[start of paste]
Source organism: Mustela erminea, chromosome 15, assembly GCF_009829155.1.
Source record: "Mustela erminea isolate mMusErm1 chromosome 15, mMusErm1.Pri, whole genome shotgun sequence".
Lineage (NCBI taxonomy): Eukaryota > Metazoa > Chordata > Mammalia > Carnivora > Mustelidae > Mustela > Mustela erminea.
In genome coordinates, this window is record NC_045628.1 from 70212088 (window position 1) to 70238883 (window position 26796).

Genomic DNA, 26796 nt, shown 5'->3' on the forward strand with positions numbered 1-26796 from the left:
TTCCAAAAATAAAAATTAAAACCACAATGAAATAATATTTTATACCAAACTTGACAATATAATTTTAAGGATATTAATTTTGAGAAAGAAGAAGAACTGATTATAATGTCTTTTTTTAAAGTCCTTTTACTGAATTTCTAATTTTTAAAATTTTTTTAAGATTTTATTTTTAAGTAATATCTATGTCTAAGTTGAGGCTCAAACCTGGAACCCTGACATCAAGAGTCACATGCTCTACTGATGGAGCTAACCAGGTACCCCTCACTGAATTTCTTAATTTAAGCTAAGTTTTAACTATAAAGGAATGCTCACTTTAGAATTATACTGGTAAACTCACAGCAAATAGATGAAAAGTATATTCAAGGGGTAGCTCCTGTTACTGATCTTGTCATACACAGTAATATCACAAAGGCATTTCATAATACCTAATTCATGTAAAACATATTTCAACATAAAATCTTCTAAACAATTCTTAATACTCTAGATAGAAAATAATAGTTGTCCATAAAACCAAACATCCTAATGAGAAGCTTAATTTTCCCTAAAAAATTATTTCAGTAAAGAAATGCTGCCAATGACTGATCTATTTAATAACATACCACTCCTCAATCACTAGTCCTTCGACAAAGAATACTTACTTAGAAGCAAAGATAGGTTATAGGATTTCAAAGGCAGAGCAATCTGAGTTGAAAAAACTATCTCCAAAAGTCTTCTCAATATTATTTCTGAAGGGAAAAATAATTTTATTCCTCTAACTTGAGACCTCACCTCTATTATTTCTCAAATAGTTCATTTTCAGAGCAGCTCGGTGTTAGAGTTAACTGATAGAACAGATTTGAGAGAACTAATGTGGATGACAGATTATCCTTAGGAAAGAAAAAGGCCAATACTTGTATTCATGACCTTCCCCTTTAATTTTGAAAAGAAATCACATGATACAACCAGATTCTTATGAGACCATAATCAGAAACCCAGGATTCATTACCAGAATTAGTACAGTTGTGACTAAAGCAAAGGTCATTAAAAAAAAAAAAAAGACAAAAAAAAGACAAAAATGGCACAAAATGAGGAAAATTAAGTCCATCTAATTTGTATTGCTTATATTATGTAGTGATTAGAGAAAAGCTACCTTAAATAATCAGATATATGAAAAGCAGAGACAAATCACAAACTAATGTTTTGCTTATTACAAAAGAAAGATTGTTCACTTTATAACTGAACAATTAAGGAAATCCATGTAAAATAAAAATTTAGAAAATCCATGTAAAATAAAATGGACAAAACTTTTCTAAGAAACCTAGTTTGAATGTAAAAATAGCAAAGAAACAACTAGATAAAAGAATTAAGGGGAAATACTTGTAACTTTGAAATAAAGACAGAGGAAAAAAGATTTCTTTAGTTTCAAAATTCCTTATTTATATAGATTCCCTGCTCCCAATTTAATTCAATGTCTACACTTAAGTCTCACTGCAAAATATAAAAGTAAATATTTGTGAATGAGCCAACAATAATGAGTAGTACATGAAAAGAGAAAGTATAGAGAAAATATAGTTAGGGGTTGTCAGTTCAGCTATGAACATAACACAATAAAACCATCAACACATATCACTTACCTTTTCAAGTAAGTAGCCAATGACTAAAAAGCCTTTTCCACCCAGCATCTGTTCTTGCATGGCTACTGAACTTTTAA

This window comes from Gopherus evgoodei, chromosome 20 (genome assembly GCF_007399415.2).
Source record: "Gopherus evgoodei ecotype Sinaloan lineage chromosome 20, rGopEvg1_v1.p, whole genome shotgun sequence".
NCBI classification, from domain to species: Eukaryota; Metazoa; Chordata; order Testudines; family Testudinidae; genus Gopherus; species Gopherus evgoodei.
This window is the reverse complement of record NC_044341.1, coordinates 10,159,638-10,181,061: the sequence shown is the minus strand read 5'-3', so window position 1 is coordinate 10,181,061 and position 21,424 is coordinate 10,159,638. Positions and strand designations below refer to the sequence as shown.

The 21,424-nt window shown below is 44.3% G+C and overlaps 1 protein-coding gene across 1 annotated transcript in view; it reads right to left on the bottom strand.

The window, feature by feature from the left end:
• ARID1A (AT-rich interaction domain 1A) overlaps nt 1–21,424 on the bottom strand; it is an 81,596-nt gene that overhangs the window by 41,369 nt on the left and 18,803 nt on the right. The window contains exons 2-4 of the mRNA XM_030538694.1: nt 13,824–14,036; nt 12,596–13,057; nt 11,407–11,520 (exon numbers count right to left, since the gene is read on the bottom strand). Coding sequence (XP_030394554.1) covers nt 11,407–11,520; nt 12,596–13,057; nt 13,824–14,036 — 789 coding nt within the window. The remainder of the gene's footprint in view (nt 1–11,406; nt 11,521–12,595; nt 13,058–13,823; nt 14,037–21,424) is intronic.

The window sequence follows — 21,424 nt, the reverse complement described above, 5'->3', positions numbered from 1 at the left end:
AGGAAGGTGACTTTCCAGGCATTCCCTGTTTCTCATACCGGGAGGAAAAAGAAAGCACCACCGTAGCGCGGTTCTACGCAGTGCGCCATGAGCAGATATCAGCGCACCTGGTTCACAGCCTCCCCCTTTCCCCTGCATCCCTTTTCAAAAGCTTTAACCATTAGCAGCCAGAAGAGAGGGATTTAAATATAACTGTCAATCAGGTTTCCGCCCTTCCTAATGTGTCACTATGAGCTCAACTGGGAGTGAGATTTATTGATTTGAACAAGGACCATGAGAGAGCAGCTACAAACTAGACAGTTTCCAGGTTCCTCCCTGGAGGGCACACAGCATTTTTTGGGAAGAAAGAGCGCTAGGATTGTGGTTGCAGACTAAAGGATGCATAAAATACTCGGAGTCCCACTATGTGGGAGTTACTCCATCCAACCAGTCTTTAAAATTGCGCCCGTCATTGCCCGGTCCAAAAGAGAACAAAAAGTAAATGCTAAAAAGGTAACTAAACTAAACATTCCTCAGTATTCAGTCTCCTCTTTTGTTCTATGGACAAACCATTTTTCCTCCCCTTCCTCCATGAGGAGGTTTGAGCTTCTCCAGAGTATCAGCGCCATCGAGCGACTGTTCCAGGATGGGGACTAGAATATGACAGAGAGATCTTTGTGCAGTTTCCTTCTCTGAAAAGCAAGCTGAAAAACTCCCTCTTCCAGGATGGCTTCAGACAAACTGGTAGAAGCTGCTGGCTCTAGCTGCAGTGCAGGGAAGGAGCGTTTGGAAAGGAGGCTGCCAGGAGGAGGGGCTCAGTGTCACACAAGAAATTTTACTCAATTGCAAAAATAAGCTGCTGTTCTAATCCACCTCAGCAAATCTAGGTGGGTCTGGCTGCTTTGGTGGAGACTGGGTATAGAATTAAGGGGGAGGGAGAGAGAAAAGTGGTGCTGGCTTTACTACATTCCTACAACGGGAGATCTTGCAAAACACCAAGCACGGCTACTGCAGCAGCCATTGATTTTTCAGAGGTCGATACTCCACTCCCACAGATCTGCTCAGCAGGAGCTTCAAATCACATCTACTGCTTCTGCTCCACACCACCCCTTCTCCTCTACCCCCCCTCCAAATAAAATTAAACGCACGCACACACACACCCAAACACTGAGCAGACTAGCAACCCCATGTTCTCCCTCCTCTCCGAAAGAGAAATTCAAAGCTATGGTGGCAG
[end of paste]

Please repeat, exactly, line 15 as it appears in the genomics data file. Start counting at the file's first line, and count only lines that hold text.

AGGAAGGTGACTTTCCAGGCATTCCCTGTTTCTCATACCGGGAGGAAAAAGAAAGCACCACCGTAGCGCGGTTCTACGCAGTGCGCCATGAGCAGATATCAGCGCACCTGGTTCACAGCCTCCCCCTTTCCCCTGCATCCCTTTTCAAAAGCTTTAACCATTAGCAGCCAGAAGAGAGGGATTTAAATATAACTGTCAATCAGGTTTCCGCCCTTCCTAATGTGTCACTATGAGCTCAACTGGGAGTGAGATTTATTGATTTGAACAAGGACCATGAGAGAGCAGCTACAAACTAGACAGTTTCCAGGTTCCTCCCTGGAGGGCACACAGCATTTTTTGGGAAGAAAGAGCGCTAGGATTGTGGTTGCAGACTAAAGGATGCATAAAATACTCGGAGTCCCACTATGTGGGAGTTACTCCATCCAACCAGTCTTTAAAATTGCGCCCGTCATTGCCCGGTCCAAAAGAGAACAAAAAGTAAATGCTAAAAAGGTAACTAAACTAAACATTCCTCAGTATTCAGTCTCCTCTTTTGTTCTATGGACAAACCATTTTTCCTCCCCTTCCTCCATGAGGAGGTTTGAGCTTCTCCAGAGTATCAGCGCCATCGAGCGACTGTTCCAGGATGGGGACTAGAATATGACAGAGAGATCTTTGTGCAGTTTCCTTCTCTGAAAAGCAAGCTGAAAAACTCCCTCTTCCAGGATGGCTTCAGACAAACTGGTAGAAGCTGCTGGCTCTAGCTGCAGTGCAGGGAAGGAGCGTTTGGAAAGGAGGCTGCCAGGAGGAGGGGCTCAGTGTCACACAAGAAATTTTACTCAATTGCAAAAATAAGCTGCTGTTCTAATCCACCTCAGCAAATCTAGGTGGGTCTGGCTGCTTTGGTGGAGACTGGGTATAGAATTAAGGGGGAGGGAGAGAGAAAAGTGGTGCTGGCTTTACTACATTCCTACAACGGGAGATCTTGCAAAACACCAAGCACGGCTACTGCAGCAGCCATTGATTTTTCAGAGGTCGATACTCCACTCCCACAGATCTGCTCAGCAGGAGCTTCAAATCACATCTACTGCTTCTGCTCCACACCACCCCTTCTCCTCTACCCCCCCTCCAAATAAAATTAAACGCACGCACACACACACCCAAACACTGAGCAGACTAGCAACCCCATGTTCTCCCTCCTCTCCGAAAGAGAAATTCAAAGCTATGGTGGCAG